Posted on February 20, 2020

3 Winners and 4 Losers from the Nevada Democratic Debate

Zack Beauchamp, et al., Vox, February 19, 2020


Winner: Elizabeth Warren


It seems like Warren needs a miracle to save her campaign, and while strong debate performances haven’t always translated into good polling in the past, Wednesday night was still one hell of a start. Warren dominated the stage, delivering striking answers in one of the best performances I’ve seen from a presidential candidate — not just in this cycle, but ever.


Loser: Mike Bloomberg

Up until Wednesday, Bloomberg’s campaign had been a grand experiment. It eschewed the typical marks of a political campaign — public events, speeches, actual interactions with voters — in favor of an unprecedented ad blitz funded by the former mayor’s seemingly unlimited personal fortune. Bloomberg has spent more than $400 million of his own money on political ads. As my Vox colleague Ezra Klein noted, “if you ignore Tom Steyer, the other self-funding billionaire chasing the Democratic nomination, Bloomberg has spent more than three times as much as all the other Democratic candidates combined.”

The big question underlying Bloomberg’s campaign has been whether it’s possible to win the Democratic nomination — and potentially the presidency — by muscling out the competition with massive amounts of money. He arrived at the debate with a target on his chest and spent the evening taking incoming attacks.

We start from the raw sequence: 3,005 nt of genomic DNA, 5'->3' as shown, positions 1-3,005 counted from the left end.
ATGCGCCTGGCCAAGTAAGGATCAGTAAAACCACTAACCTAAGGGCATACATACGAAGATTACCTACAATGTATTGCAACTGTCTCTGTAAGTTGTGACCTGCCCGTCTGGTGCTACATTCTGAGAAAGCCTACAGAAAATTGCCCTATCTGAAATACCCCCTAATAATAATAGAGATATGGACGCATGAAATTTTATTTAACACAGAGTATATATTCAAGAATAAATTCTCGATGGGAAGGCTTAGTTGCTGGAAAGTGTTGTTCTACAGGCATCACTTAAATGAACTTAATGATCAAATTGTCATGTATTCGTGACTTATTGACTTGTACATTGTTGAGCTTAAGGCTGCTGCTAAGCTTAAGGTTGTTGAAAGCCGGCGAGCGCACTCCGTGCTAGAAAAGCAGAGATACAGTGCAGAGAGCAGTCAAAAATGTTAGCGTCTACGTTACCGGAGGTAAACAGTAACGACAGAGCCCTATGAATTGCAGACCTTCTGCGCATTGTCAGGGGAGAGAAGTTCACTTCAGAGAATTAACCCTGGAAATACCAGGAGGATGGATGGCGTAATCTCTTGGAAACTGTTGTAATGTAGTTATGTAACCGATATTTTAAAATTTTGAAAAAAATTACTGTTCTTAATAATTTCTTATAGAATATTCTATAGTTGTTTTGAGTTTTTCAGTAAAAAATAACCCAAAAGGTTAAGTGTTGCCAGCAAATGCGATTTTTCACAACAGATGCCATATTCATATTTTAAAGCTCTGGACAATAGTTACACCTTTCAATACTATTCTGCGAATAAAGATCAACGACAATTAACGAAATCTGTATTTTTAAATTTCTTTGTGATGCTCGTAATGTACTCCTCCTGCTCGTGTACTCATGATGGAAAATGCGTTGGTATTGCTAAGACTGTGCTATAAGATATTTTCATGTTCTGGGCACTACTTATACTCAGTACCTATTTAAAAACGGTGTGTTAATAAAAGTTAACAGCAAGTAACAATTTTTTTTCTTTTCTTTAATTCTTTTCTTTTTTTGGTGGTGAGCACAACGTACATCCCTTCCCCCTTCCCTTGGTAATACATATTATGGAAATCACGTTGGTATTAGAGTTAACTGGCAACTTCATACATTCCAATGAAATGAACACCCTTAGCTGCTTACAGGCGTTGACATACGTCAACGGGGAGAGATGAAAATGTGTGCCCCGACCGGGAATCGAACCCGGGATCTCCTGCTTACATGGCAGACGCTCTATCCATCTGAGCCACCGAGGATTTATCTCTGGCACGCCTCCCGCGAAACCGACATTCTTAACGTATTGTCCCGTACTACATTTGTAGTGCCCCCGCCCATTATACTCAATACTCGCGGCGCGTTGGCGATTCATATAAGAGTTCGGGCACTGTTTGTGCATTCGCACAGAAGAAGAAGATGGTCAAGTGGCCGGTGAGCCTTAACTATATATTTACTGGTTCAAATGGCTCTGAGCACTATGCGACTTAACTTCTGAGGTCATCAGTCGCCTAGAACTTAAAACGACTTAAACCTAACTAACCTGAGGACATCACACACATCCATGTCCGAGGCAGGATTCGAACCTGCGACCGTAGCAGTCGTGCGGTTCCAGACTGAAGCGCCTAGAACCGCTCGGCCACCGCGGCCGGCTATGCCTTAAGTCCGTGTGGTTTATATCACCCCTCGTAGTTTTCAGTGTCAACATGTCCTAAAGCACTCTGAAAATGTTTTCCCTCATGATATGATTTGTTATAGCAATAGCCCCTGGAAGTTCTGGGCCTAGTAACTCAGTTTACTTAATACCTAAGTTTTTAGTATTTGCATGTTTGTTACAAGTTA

When he got a chance to respond to Warren’s opening, he had no real answer, instead launching into a generic speech about how he can beat Trump because, among other things, Bloomberg is a “New Yorker.”

The harsh take on Bloomberg’s performance is that a billionaire seeking to paper over his record with truckloads of money is simply not the candidate Democrats are looking for in 2020. The more charitable take is that campaigning is a learned skill, and it’s hard to compete with five grizzled veterans if you’ve spent the bulk of the 2020 primary season buying ads. Whichever take you believe, Bloomberg had a terrible night.

Winner: Bernie Sanders

Bernie Sanders went into the debate as the frontrunner. {snip}

Nothing that happened at the Nevada debate really changed that. It’s not that Sanders did particularly well, but he didn’t do anything to lose his lead. {snip}


Loser: Moderates

Rather than coalescing behind one candidate and focusing on Bernie Sanders, the moderate Democrats running for president have been fighting with each other. This night was no different.


Later, Buttigieg went after Klobuchar again on immigration, in particular her past Senate vote to make English the national language (a vote she recently disavowed) and for voting to confirm Kevin McAleenan, Trump’s former US Customs and Border Protection commissioner, who oversaw the agency during the administration’s family separation policy. Klobuchar seemed, to put it mildly, not happy about Buttigieg putting her on the ropes again.